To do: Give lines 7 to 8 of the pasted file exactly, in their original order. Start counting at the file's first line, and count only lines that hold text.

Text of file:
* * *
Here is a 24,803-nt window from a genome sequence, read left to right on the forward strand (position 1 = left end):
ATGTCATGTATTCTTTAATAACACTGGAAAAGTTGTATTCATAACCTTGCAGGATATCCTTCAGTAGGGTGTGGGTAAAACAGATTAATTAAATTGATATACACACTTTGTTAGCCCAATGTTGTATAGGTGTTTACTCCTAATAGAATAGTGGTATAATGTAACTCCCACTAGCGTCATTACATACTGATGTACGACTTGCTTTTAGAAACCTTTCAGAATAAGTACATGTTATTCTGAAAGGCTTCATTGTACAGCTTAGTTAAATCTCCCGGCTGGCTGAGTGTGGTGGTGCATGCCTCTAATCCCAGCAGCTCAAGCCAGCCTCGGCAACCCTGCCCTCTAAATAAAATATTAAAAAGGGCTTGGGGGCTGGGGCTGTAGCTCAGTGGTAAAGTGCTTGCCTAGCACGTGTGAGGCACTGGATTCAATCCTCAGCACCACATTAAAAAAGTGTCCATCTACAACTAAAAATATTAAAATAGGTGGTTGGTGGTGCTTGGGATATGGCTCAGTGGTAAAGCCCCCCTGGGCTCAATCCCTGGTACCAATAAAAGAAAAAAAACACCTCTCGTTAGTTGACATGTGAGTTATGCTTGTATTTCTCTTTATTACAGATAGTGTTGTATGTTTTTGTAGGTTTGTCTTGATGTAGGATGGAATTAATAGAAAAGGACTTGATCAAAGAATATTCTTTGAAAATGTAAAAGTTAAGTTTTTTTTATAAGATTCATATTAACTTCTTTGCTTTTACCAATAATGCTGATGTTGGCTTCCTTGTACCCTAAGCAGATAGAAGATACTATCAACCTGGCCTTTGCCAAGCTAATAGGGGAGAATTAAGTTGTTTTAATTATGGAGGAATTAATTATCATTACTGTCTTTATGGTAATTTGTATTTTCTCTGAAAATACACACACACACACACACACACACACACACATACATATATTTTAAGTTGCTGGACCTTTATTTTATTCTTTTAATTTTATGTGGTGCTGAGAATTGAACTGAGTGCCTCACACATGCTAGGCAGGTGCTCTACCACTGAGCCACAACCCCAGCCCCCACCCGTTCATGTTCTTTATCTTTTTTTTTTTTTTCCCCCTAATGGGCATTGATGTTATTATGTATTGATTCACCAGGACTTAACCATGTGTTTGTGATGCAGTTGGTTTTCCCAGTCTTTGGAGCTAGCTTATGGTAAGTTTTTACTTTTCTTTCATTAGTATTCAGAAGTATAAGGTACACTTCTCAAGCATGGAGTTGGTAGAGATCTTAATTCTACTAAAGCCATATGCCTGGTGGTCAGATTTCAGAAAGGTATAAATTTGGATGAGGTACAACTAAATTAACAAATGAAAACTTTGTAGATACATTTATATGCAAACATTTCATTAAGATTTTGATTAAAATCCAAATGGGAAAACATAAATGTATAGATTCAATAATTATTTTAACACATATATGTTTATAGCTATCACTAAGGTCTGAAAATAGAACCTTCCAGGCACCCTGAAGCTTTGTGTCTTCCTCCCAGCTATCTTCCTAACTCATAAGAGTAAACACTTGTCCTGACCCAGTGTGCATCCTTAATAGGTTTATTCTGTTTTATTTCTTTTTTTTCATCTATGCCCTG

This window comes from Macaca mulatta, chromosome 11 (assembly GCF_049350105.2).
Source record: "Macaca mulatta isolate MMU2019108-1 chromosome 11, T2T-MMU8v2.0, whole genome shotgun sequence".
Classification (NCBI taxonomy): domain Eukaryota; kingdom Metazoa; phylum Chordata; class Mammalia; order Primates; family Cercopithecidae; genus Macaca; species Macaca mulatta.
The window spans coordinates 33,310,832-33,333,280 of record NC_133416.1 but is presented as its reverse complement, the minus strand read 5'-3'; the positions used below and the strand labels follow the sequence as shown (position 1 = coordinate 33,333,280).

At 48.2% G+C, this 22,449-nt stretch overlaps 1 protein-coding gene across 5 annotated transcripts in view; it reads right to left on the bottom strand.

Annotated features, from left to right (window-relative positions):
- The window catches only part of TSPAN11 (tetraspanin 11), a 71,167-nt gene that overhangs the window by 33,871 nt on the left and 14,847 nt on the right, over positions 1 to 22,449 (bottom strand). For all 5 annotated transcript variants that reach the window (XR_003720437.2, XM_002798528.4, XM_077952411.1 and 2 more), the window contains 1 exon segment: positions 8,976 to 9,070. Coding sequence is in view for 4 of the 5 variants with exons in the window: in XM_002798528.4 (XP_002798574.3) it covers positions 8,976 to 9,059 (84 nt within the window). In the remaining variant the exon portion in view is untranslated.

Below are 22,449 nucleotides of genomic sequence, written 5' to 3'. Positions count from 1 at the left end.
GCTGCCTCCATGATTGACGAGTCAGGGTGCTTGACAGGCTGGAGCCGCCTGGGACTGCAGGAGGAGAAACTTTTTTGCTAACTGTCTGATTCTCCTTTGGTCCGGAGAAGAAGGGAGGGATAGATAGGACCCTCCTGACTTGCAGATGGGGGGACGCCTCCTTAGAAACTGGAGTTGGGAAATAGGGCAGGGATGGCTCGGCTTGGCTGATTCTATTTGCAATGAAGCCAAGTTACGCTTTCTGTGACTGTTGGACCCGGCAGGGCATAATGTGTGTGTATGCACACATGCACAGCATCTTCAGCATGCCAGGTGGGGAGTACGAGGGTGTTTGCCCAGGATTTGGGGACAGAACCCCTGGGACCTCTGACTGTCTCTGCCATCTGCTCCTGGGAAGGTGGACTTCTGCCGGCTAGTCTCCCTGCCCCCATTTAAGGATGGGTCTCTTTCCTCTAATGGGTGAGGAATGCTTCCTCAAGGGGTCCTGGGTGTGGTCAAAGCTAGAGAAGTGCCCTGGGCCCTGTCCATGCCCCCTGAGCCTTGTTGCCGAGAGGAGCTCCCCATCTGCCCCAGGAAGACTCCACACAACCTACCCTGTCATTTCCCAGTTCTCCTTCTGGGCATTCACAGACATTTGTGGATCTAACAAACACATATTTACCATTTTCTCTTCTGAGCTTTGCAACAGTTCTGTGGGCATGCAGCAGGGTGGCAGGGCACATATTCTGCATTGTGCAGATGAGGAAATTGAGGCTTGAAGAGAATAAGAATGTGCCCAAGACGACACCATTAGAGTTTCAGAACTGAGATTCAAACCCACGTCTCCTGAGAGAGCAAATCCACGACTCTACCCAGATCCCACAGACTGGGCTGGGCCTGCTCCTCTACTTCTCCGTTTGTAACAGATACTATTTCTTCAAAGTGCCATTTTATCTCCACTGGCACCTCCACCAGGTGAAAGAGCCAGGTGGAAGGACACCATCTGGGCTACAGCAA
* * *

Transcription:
At 48.2% G+C, this 22,449-nt stretch overlaps 1 protein-coding gene across 5 annotated transcripts in view; it reads right to left on the bottom strand.

Annotated features, from left to right (window-relative positions):